Share via Email

* Email To: (Separate multiple addresses with a semicolon)
* Your Name:
* Email From: (Your IP Address is
* Email Subject: (personalize your message)

Email Content:

The Egg Industry in the New Year


As we near the end of 2021 it is appropriate to consider what the new year has in store for us. The egg industry is part of agribusiness which in turn is a large component of our economy. We are obviously influenced by both national events and interaction with trading nations that directly or indirectly affect margins. Factors that will be relevant to profit in 2022 include:-


The World Economy

  • Economists project a growth rate of four percent with 90 percent of those surveyed falling within a range of three to six percent. A growing economy will be beneficial for our industry both with respect to domestic consumption and exports. 


International Relations

  • Our relationship with China will determine in large measure the volume of corn and soybeans that will be exported to that Nation, directly influencing production cost.



  • The U.S. has been burdened with COVID since February 2020. The infection is now endemic in the U.S. and given the situation in developing nations the emergency of new variants following Omicron should be expected. The U.S. will only be able to resume a pre-COVID way of life if new and more specific mRNA vaccines are developed and more importantly that they are administered to a wider proportion of our population. Other preventive measures, including masking, social distancing, and avoiding large gatherings, will probably be necessary through the summer of 2022. Annual boosters against both COVID and influenza will become routine.


Congressional Gridlock

  • The unfortunate polarization of our electorate will ensure that any far-reaching legislation is unlikely to be enacted. Bills that receive bipartisan support, such as the Ocean Shipping Reform Act of 2021, will be passed but we will have to rely on the professional managers within federal departments for continuity of services, stability and progress


Environmental Issues

  • Sustainability will become more important with both consumers and customers demanding renewable energy and biodegradable packaging. Customers and especially the major chains and also financial institutions will require metrics to confirm progress in reducing greenhouse gas emissions and conservation of water and other resources.



  • Absent meaningful immigration reform wage rates will rise in an inflationary economy with some strong regional impacts. In addition to salaries and wages, employees will demand benefits relating to health insurance, childcare and leisure time. The increasing cost of manual labor will result in adoption of mechanization. Specific reference is made to robotic case packers with the potential to displace the highest concentration of labor in a packing plant.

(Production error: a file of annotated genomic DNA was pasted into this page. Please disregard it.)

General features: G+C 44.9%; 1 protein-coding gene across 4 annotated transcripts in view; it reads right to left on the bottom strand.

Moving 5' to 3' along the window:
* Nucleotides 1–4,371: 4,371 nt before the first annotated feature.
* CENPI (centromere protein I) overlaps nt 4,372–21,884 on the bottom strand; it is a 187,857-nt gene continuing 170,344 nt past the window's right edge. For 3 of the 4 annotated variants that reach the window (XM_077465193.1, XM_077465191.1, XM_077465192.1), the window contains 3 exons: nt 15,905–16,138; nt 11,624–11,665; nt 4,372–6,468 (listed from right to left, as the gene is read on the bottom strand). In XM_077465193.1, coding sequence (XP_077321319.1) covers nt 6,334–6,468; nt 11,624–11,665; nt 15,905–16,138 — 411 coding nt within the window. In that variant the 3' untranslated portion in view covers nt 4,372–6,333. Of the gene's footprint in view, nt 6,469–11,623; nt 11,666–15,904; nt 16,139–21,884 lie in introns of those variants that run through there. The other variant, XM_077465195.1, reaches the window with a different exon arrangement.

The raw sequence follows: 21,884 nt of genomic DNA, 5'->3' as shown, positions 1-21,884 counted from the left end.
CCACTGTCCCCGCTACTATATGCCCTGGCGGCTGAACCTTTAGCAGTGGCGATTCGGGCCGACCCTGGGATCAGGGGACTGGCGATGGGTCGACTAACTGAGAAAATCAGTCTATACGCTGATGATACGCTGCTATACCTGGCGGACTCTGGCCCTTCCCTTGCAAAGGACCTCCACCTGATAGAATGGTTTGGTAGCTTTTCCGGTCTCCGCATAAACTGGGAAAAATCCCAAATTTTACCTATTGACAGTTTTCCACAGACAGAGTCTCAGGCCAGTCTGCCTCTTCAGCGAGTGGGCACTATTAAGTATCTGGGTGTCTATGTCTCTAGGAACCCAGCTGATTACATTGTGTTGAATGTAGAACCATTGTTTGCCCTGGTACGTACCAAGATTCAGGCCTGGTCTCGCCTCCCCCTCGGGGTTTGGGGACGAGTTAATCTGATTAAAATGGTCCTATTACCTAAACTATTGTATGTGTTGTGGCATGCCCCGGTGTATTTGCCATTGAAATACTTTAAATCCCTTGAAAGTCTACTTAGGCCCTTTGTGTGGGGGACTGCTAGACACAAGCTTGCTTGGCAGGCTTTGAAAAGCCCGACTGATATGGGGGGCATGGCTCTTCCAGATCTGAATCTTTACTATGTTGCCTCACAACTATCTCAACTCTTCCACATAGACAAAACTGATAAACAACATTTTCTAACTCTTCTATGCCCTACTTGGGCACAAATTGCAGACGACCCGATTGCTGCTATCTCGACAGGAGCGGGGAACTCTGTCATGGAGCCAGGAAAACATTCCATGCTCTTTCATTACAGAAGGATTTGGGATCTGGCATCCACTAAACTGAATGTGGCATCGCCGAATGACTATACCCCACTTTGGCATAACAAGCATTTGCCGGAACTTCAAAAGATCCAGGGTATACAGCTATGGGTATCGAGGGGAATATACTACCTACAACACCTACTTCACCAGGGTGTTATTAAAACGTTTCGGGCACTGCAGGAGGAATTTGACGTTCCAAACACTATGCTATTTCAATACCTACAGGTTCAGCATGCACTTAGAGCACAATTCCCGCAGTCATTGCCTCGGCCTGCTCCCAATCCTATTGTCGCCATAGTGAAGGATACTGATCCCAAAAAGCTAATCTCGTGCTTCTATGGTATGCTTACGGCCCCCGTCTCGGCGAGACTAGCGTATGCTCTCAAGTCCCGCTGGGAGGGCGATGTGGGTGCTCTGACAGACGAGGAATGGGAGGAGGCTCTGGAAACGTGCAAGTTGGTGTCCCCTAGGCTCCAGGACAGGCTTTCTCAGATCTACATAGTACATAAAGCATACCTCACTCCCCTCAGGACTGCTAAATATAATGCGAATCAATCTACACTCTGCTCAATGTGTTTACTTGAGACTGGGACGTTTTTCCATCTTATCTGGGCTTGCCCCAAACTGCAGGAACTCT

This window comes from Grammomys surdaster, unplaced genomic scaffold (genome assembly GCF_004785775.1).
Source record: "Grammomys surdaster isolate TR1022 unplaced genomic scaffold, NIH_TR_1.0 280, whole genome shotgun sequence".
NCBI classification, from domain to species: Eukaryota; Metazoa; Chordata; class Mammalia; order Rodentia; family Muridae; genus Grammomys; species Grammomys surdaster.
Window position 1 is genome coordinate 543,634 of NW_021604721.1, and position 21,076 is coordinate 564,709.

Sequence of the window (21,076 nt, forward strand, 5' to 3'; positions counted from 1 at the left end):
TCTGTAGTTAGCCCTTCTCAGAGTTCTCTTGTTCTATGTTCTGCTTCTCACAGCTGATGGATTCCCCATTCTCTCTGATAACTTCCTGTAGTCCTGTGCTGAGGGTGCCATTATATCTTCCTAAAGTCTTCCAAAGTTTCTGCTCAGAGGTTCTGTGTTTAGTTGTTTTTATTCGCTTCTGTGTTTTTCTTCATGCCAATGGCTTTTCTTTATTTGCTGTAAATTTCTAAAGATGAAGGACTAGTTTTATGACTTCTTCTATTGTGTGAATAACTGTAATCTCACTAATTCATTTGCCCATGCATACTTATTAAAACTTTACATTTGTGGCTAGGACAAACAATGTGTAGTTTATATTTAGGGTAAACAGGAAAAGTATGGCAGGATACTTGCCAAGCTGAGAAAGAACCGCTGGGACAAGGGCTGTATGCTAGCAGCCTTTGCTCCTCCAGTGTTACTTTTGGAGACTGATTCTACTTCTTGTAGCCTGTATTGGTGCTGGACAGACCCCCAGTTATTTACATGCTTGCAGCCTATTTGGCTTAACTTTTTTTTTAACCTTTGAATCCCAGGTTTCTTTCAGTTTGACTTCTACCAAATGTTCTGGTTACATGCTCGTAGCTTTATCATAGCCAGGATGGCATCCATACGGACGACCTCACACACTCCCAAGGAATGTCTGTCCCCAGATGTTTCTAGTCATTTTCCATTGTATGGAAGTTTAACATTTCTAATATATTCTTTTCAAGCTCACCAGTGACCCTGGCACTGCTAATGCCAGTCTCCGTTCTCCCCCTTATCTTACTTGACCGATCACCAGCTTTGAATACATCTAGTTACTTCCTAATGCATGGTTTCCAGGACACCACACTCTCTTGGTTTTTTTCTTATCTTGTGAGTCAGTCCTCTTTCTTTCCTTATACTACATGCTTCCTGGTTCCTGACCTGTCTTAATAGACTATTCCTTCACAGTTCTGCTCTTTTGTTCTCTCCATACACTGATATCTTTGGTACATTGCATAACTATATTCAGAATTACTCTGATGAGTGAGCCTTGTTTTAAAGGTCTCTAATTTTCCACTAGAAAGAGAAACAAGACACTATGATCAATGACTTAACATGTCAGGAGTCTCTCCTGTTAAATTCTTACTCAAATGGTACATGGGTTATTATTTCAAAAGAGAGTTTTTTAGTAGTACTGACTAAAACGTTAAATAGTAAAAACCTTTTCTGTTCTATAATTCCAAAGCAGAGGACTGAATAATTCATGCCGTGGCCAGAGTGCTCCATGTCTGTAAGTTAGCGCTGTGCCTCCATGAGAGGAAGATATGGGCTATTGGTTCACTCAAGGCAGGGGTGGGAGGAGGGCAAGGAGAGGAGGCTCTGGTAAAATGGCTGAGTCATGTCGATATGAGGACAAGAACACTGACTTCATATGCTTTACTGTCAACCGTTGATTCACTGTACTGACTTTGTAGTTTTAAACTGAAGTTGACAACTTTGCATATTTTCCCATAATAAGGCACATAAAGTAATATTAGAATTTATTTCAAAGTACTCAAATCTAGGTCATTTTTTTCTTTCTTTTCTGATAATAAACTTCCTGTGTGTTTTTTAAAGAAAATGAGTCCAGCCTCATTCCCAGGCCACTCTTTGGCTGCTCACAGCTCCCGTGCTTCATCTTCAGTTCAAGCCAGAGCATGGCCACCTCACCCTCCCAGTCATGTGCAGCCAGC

Disease Control

  • Avian influenza represents a clear and present risk to the industry. Although progress has been made in improving both structural and operational biosecurity, sporadic outbreaks are inevitable. With current contingency planning, introduction of avian influenza into commercial units by migratory waterfowl should be contained as with the 2016 and 2020 isolated cases in turkeys in Indiana and the Carolinas respectively.
  • The past decade has seen the adoption of Marek’s-virus vector vaccines for IBD and ILT. We can anticipate new products based on mRNA technology that may provide higher levels of protection against viral diseases. Egg production presents more disease challenges than the broiler industry due to housing large numbers of hens on multi-age complexes with long-lived flocks requiring durable protection.



  • In 2022 the industry can expect greater scrutiny by EPA and OSHA. There will be more oversight over disposal of waste predicating installation of systems to convert manure to a saleable product establishing additional cash streams for producers. 


Cage Conversion

  • Transition from conventional cages to alternative systems, including in-line complexes with aviaries, will continue but possibly at a slower pace consistent with demand. Cage-free eggs are now a commodity subject to the same pressures as generics. Although 30 percent of hens producing shell eggs are housed in alternatives to cages, the industry will still have to fund replacements estimated to cost $6 to $7 billion. This will include housing for rearing pullets and establishing some new complexes with modern packing plants and feed mills.


Barbara and I and the team at EGG-NEWS, including contributors, our transcribers, and web management, extend to our sponsors, subscribers and the entire industry our best wishes for 2022. Our hope is for a disease-free, profitable and above all productive and enjoyable year.